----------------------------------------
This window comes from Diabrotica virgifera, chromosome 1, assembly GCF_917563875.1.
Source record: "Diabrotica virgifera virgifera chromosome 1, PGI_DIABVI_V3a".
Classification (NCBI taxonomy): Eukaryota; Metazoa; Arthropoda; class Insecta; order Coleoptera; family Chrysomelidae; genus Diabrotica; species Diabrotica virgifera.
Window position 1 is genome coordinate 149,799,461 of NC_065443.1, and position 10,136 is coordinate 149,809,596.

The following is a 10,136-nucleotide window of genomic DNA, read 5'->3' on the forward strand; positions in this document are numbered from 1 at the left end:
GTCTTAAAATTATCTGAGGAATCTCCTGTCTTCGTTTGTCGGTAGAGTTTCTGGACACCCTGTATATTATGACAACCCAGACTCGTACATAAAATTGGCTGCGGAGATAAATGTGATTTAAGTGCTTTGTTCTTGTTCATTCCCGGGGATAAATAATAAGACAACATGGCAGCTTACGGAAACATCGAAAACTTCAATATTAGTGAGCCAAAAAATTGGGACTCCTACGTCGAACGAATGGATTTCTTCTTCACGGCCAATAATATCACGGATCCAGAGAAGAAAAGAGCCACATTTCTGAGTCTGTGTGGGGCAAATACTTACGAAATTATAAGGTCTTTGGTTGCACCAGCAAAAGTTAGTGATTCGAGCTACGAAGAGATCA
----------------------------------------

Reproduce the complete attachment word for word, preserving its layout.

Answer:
This window comes from Diabrotica virgifera, chromosome 1, assembly GCF_917563875.1.
Source record: "Diabrotica virgifera virgifera chromosome 1, PGI_DIABVI_V3a".
Classification (NCBI taxonomy): Eukaryota; Metazoa; Arthropoda; class Insecta; order Coleoptera; family Chrysomelidae; genus Diabrotica; species Diabrotica virgifera.
Window position 1 is genome coordinate 149,799,461 of NC_065443.1, and position 10,136 is coordinate 149,809,596.

The following is a 10,136-nucleotide window of genomic DNA, read 5'->3' on the forward strand; positions in this document are numbered from 1 at the left end:
GTCTTAAAATTATCTGAGGAATCTCCTGTCTTCGTTTGTCGGTAGAGTTTCTGGACACCCTGTATATTATGACAACCCAGACTCGTACATAAAATTGGCTGCGGAGATAAATGTGATTTAAGTGCTTTGTTCTTGTTCATTCCCGGGGATAAATAATAAGACAACATGGCAGCTTACGGAAACATCGAAAACTTCAATATTAGTGAGCCAAAAAATTGGGACTCCTACGTCGAACGAATGGATTTCTTCTTCACGGCCAATAATATCACGGATCCAGAGAAGAAAAGAGCCACATTTCTGAGTCTGTGTGGGGCAAATACTTACGAAATTATAAGGTCTTTGGTTGCACCAGCAAAAGTTAGTGATTCGAGCTACGAAGAGATCA